Scientists are experimenting with robots that specialize in disintegrating barns. (Photo: Kingsley Nebechi @kingsleynebechi)
When it comes to world trade, a very small critters can be a drag.
Marine transportation is vital to our global economy -90% of all world trade travels by ship and this method of transportation is responsible for almost 2% of all human-generated emissions– and that number is expected to continue to rise in the coming decades.
Because we are so dependent on these ships, a small stowaway sea creature – the glans – is causing a big problem.
Ships with barnacles, limpets and other mollusks embedded in their hulls can dispense 25% more dirty diesel than “slippery ships” with smooth surfaces – which increases emissions and adds a whopping $ 31 billion a year to cost made out of fuel.
Robots that fight barnacles could help reduce emissions. (Photo: Kingsley Nebechi @kingsleynebechi)
To reduce all this friction caused by the ballads, experts are finding ingenious ways to make ships more slippery. These range from a special ultraviolet paint to low-scale electric chlorination, and robots that groom helmets.
The key idea behind all these strategies is simple: “prevention is better than cure” – that is, reduce the accumulation of silt and sea creatures Before they become a drag
After all, we brush our teeth regularly to prevent plaque build-up, so why not use the same strategy for boat maintenance?
6. Create a super rice
Rice is a staple food for more than half of the world’s population. (Photo: Sarina Mantle @wildsuga)
Did you know that growing rice leaves a high carbon footprint? In fact, rice has the same ecological carbon footprint as aviation!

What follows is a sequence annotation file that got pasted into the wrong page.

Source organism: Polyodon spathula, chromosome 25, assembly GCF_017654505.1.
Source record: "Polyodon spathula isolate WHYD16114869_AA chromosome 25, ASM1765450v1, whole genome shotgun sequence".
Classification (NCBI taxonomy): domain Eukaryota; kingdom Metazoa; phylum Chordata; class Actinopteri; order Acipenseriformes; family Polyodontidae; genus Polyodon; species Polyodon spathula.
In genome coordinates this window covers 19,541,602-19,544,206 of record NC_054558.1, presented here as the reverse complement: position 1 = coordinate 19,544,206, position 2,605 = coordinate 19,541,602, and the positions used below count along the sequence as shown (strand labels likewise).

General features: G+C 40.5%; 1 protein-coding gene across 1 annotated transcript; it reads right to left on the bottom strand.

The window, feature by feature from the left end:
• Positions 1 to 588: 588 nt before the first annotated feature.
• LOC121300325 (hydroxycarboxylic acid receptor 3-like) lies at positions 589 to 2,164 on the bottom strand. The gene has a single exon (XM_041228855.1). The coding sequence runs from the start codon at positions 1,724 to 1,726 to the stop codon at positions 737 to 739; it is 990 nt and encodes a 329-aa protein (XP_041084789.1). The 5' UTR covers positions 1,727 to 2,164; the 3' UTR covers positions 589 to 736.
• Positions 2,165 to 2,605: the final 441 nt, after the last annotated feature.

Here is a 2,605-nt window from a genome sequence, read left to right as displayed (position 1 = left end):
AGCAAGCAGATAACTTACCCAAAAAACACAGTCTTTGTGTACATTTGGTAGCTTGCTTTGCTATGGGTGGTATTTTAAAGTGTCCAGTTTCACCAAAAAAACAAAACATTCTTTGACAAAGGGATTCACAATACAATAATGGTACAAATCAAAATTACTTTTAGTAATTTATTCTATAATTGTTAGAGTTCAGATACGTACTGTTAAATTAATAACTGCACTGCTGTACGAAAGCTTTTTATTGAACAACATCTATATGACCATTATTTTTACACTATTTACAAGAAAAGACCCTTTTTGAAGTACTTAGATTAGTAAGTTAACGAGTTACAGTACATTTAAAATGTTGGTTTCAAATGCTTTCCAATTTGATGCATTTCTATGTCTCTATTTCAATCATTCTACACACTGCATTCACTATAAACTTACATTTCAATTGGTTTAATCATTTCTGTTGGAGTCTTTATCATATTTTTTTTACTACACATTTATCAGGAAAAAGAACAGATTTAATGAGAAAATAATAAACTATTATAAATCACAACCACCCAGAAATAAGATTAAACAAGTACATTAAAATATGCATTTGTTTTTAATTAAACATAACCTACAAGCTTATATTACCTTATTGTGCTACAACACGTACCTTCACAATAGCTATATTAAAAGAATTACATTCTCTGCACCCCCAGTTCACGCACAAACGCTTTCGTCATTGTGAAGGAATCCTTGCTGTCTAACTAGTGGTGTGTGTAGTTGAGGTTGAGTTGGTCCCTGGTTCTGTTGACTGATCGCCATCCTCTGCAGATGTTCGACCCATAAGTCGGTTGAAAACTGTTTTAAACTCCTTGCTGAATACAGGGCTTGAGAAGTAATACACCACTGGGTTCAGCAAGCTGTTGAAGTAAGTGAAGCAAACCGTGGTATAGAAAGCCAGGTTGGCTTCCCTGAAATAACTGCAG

That’s because most of our rice is grown in paddy fields flooded with water to drown out rival weeds. But this water does not allow oxygen to reach the soil, creating ideal conditions for methane-producing bacteria.
Methane is a gas that, for every kilogram, can cause 25 times more global warming than carbon dioxide.
To combat this climate threat. scientists are advancing a rice revolution. They are breeding new varieties of rice crops that can thrive in dry fields, saving water, helping farmers and reducing methane emissions.
They have studied 650 new varieties from the International Rice Research Institute and are using the best strains in their breeding program.
It is expected that within a decade, most of our rice will be grown in a way that emits much less gas.
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The illustrations for this article were commissioned as part of the BBC’s Climate Solutions project and partnership with The Open University.
The artists are: Amelia Flower (@ameliaflower), Rohan Dahotre (@rohandahotre), Dandy Doodlez (@dandydoodlez), Kingsley Nebechi (@kingsleynebechi) and Sarina Mantle.
The article was adapted from the 39 Ways to Save the Planet series – which you can listen to here.